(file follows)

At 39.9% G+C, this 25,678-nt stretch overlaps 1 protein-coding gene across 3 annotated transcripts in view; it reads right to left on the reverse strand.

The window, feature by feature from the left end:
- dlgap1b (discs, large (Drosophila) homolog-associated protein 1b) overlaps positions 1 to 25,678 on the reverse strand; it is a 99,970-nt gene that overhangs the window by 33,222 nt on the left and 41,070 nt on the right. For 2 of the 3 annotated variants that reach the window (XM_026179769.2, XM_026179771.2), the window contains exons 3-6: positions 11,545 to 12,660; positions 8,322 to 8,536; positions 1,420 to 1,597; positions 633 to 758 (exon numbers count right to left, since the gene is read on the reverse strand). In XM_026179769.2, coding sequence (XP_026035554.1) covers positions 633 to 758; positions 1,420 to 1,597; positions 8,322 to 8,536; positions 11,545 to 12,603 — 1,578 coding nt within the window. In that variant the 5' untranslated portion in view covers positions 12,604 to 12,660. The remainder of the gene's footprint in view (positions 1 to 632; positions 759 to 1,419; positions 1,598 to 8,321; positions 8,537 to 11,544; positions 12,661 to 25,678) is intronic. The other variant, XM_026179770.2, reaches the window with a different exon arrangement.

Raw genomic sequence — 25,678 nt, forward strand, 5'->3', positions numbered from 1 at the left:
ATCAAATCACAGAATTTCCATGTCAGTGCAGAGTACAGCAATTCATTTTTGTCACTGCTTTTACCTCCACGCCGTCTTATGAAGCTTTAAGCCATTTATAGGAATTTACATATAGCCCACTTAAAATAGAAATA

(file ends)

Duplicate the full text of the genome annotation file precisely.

At 39.9% G+C, this 25,678-nt stretch overlaps 1 protein-coding gene across 3 annotated transcripts in view; it reads right to left on the reverse strand.

The window, feature by feature from the left end:
- dlgap1b (discs, large (Drosophila) homolog-associated protein 1b) overlaps positions 1 to 25,678 on the reverse strand; it is a 99,970-nt gene that overhangs the window by 33,222 nt on the left and 41,070 nt on the right. For 2 of the 3 annotated variants that reach the window (XM_026179769.2, XM_026179771.2), the window contains exons 3-6: positions 11,545 to 12,660; positions 8,322 to 8,536; positions 1,420 to 1,597; positions 633 to 758 (exon numbers count right to left, since the gene is read on the reverse strand). In XM_026179769.2, coding sequence (XP_026035554.1) covers positions 633 to 758; positions 1,420 to 1,597; positions 8,322 to 8,536; positions 11,545 to 12,603 — 1,578 coding nt within the window. In that variant the 5' untranslated portion in view covers positions 12,604 to 12,660. The remainder of the gene's footprint in view (positions 1 to 632; positions 759 to 1,419; positions 1,598 to 8,321; positions 8,537 to 11,544; positions 12,661 to 25,678) is intronic. The other variant, XM_026179770.2, reaches the window with a different exon arrangement.

Raw genomic sequence — 25,678 nt, forward strand, 5'->3', positions numbered from 1 at the left:
ATCAAATCACAGAATTTCCATGTCAGTGCAGAGTACAGCAATTCATTTTTGTCACTGCTTTTACCTCCACGCCGTCTTATGAAGCTTTAAGCCATTTATAGGAATTTACATATAGCCCACTTAAAATAGAAATA